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sherzai does this as well. there's some friction there on the different roles and all that and they actually have a familial relationship. i think they are second cousins or maybe first cousins and they are related so what happened was when they took kandahar karzai kind of assumed primacy before he became a national leader of afghanistan took charge in a way and he was willing, he wanted the former governor of the taliban governor of kandahar wanted him to become a security chief of kandahar province. he felt that guy would help bring and taliban elements and lay down their arms. sherzai hated this guy.
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there was no way and also he was helping the al qaeda guys that were still in hiding to get out of the country and to get out of kandahar. sherzai is like no way you'll taccom the eventual security chief so there was real friction and it was so poor they stay united. they were pashtuns taliban pashtun so we could not afford for there to be split between them. is something like 40% of the operation in afghanistan is pashtun as well. >> absolutely. so we had to kind of lay the law down so to speak and the echo team leader who is very close to karzai at that point especially after all he had been through it myself with sherzai as well as mark because mark new sherzai as well and wanted him to be there so we go to this meeting between
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the two to kind of sort things out and basically we were told hey guys we have to come to an agreement here. you've got to get this thing resolved and to his credit karzai said let me do my own checking into this reporting about the guy helping the chief of security helping al qaeda get out of kandahar and he used his own sources and he was able to confirm what we were telling him. at that point he says we will appoint him chief of security and at that point sherzai was happy and it was all results. >> until 10 minutes later when afghanistan -- before we jump out to questions of and start thinking about that now it's been 16 years and we are still there. doesn't look like it's getting significantly better. based on your experiences can we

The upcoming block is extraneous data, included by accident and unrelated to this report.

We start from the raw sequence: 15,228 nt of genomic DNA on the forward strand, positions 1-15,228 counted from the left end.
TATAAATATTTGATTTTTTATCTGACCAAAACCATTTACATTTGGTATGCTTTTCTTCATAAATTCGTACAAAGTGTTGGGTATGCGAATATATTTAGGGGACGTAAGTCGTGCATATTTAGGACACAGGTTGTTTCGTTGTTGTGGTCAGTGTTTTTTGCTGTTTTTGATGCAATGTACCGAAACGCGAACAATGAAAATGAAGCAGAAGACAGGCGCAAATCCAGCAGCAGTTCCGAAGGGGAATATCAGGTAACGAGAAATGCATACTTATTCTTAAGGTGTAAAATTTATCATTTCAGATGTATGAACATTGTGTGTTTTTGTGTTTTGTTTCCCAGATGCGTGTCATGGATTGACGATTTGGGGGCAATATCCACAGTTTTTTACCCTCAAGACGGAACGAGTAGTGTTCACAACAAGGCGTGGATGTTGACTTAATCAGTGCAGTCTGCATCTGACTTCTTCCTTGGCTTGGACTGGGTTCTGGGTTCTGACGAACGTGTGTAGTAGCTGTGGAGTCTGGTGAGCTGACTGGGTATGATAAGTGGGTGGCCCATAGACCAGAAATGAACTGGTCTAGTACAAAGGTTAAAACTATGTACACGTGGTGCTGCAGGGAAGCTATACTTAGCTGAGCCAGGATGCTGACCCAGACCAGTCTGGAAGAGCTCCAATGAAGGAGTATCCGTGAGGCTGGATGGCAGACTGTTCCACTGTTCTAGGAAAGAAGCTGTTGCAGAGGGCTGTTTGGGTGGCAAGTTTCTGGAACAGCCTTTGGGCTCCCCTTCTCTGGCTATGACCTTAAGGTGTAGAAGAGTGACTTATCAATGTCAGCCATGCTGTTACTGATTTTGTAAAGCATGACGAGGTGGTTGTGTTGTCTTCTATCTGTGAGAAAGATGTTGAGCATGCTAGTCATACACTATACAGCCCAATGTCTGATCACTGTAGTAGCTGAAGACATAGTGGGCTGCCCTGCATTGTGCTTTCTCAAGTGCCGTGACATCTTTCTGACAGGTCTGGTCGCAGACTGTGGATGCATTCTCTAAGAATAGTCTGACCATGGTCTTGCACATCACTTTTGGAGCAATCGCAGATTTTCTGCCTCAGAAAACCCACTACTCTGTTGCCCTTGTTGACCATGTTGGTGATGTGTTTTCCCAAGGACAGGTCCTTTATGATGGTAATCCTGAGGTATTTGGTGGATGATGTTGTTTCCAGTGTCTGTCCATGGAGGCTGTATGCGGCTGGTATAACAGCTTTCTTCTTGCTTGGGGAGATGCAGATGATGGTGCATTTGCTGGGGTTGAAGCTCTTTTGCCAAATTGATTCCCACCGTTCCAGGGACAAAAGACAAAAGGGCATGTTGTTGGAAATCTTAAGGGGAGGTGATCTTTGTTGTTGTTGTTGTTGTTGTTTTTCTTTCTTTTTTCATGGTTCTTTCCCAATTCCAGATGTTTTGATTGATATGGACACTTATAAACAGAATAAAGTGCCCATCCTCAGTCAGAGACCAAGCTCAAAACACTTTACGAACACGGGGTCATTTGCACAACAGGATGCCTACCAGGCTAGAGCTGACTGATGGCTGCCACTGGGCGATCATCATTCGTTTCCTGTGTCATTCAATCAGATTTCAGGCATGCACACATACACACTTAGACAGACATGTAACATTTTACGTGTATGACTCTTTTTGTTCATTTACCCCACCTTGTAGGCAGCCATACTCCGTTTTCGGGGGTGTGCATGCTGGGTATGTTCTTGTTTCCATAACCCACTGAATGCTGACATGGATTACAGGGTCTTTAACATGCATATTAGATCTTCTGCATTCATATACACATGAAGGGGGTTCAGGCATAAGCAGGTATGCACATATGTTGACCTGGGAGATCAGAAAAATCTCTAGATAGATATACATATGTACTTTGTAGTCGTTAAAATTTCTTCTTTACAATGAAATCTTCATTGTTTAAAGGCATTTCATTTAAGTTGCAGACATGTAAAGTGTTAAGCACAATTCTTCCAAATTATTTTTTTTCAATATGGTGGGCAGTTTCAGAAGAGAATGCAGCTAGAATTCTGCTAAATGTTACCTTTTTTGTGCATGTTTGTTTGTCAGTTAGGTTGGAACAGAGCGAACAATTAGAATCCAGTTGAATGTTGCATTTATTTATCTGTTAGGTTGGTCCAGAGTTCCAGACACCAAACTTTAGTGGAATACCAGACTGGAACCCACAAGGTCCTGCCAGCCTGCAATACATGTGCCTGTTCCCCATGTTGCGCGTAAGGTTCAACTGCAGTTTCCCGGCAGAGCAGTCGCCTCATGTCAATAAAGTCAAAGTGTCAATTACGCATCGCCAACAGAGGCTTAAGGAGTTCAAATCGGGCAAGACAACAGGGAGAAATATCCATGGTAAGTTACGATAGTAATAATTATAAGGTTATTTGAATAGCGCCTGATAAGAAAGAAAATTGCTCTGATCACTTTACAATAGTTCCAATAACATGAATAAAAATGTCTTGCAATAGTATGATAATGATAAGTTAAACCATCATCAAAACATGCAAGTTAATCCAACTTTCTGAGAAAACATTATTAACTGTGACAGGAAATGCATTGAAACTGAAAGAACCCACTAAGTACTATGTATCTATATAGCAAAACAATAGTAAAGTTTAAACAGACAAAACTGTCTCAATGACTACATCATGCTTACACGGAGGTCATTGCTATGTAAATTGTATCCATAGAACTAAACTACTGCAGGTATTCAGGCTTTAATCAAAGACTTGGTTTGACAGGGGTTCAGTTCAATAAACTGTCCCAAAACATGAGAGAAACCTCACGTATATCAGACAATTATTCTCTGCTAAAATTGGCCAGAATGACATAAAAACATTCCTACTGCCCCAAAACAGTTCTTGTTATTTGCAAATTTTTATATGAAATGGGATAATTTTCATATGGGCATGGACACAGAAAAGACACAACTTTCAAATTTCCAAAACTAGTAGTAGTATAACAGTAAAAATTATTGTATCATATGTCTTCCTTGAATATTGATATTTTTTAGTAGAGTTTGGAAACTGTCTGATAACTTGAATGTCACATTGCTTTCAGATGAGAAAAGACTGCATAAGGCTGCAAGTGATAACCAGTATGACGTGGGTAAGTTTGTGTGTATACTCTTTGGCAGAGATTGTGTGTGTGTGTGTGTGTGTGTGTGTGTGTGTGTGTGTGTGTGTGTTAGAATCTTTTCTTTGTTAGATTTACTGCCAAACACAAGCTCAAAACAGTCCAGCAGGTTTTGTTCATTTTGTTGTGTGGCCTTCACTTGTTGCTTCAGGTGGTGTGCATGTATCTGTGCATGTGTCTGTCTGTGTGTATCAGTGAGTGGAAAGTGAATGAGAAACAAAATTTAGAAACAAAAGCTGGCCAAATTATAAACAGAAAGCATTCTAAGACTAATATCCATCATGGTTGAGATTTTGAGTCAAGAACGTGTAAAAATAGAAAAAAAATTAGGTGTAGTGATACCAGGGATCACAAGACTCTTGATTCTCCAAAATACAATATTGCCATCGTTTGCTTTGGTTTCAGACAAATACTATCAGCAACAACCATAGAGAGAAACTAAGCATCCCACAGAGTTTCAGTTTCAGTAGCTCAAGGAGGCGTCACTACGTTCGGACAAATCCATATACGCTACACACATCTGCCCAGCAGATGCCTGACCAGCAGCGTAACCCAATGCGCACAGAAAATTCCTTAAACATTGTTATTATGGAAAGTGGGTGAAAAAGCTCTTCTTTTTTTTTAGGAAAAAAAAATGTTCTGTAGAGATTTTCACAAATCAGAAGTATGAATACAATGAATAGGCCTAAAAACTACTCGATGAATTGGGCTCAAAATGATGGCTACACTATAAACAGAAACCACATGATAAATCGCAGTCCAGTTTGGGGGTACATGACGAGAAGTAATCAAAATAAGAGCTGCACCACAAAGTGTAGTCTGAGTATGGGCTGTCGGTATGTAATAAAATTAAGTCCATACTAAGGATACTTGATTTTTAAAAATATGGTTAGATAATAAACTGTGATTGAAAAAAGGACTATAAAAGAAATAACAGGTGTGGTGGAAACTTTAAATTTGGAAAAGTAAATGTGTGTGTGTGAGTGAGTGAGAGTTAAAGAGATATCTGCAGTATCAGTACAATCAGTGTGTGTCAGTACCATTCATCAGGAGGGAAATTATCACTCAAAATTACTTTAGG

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have peace in afghanistan without including the taliban whether it stood big t taliban are little t taliban however we want to define it and is there military solution that we haven't been able to apply the last 16 years? what is your prognosis for afghanistan moving forward? >> i don't believe there's a military solution unless we want to just completely turn into much larger than what we did before with 100,000 troops and i don't think anyone is ready to do that or want to do that or think we should do that. i don't think there's a military solution to the problems in afghanistan. i was very hopeful right after december 2001 when we had pretty good success there. the taliban was out of office and i thought there would be a chance to get the country up and running in unified and have a stable country but i'm not
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nearly as hopeful any longer. you've got to look at the history behind the country. this is, what's going on now is nothing new. it's going on for a long, long time and like einstein said doing the same thing over and over again and expecting a different result is the definition of insanity and i think there's a little bit of that going on in afghanistan. we were hopeful and we had good intentions but it's a tough country. it's a primitive country. it's a geographically isolated country and ethnically divided. it has so many internal divisions. it manages when it doesn't have foreign forces of it seems to manage itself pretty well and has to start when it comes quickly when there's a foreign invasion from the russians or the persians are the mongols were the british.